Roy Axe was appalled with both the Maestro design and its bigger brother, the Montego, due to be launched in 1984. Axe considered both designs to be 20 years out of date, but it was too late to change much before they went into production.
Despite these warnings about the car, Austin Rover went ahead with the Maestro, going hell for leather for maximum production from Cowley.
When the ‘washing up’ strike occurred it seemed that Roy Axe’s prophesies of doom were wrong and that demand for the Maestro would comfortably exceed that of the ill fated Austin Allegro, and at last Austin Rover would have a car that would be as appealing as the much missed ADO16 1100/1300 series.
But by the time the Montego was finally launched in April 1984 enthusiasm for the Austin Rover twins was waning and there was no rush to the showrooms for the bigger car. The Mk2 version of the rival Vauxhall Astra was launched in October 1984 and this was a bang up to date design compared to the Maestro whose design had been frozen in 1978. At the same time a bitter price war between Ford and Vauxhall squeezed the Cowley twins market share.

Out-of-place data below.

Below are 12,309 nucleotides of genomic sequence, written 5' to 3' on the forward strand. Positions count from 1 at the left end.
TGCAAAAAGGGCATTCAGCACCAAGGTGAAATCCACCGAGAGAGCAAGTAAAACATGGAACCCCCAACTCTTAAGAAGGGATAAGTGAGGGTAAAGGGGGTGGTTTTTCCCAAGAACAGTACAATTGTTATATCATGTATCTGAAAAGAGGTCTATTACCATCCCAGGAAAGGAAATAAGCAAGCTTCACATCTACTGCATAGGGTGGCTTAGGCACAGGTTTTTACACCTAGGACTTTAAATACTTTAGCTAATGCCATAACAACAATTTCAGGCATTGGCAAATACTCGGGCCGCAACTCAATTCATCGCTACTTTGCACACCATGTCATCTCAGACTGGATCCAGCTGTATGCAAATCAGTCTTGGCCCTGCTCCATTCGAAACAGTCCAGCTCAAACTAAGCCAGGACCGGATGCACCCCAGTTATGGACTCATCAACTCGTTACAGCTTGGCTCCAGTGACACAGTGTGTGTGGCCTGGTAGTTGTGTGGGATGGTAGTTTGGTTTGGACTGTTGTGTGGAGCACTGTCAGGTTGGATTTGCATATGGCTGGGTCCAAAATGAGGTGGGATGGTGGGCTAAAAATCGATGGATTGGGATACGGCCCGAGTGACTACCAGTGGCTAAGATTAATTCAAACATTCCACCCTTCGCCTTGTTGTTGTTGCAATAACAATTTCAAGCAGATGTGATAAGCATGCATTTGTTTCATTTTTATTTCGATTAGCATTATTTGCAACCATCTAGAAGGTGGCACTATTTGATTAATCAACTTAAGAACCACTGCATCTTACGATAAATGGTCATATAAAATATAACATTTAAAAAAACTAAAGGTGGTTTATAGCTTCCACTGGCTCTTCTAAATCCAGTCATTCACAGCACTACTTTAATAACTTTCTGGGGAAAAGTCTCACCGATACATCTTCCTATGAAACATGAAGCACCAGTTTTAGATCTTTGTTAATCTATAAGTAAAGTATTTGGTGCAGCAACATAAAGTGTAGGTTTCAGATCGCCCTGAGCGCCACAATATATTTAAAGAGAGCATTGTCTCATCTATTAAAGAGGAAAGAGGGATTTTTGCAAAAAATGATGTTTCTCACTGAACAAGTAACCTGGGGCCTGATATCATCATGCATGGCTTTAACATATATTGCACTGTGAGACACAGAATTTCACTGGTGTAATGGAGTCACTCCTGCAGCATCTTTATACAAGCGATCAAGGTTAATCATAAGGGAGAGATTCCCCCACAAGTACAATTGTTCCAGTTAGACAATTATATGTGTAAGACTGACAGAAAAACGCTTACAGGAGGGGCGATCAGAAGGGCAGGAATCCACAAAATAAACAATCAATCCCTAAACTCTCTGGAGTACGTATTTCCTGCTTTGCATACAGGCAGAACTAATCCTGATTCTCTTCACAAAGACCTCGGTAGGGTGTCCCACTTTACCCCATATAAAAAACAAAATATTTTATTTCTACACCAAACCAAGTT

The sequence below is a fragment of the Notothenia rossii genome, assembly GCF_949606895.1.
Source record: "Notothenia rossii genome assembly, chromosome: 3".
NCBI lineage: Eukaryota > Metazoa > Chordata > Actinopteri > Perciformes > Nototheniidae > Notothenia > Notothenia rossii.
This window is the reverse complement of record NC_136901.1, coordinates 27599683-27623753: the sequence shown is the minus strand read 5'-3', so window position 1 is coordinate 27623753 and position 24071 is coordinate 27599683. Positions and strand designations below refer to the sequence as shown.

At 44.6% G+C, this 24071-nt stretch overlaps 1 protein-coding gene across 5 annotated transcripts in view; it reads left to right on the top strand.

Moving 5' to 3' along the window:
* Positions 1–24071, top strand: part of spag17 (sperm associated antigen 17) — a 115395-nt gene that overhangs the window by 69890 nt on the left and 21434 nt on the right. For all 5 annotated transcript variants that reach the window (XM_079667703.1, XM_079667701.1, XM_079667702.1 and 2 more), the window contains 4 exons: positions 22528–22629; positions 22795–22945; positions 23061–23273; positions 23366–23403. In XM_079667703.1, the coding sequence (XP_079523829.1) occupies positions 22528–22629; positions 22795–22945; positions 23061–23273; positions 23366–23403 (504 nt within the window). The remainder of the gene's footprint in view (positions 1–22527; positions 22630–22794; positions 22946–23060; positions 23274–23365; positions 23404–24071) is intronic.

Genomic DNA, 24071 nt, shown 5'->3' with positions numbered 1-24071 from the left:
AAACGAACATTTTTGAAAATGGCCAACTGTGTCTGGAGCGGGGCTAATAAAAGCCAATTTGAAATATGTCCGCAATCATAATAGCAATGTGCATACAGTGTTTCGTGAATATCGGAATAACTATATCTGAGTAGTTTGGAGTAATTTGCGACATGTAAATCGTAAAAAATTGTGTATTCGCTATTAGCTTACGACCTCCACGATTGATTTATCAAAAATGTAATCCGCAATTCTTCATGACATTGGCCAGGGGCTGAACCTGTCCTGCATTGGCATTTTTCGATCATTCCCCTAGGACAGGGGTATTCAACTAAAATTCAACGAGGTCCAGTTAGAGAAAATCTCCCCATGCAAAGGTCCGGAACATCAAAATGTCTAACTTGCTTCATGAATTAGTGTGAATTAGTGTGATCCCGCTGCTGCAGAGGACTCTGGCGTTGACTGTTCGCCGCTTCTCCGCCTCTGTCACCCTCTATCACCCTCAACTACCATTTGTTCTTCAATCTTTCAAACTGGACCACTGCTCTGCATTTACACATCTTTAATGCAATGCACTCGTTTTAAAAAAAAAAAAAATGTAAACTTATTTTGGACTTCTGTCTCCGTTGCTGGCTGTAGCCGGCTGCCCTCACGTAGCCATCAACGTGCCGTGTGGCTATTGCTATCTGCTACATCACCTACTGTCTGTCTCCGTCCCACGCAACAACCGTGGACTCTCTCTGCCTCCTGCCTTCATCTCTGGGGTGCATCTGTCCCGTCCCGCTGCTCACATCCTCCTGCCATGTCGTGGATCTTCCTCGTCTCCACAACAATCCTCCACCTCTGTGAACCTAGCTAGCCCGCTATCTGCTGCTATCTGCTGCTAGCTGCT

However in the dash for volume at Cowley, quality was sacrificed, whatever Austin Rovers PR machine might have said on the matter. As the AROnline Maestro and Montego development story says: ‘The Maestro, unfortunately, was also saddled with the image of unreliability that had come part and parcel of being a car built by BL. The early Maestros lived up to this reputation magnificently, suffering from slack build quality, which led to repeated carburettor maladies, build niggles and high-profile electronic problems. The net result of this was that these teething problems managed to alienate fleet buyers, who had been stung in the past buying products of BL. If the fleet managers were jumpy, they would not buy the product and that would be a disastrous result in a market that two thirds of the cars sold were company cars.’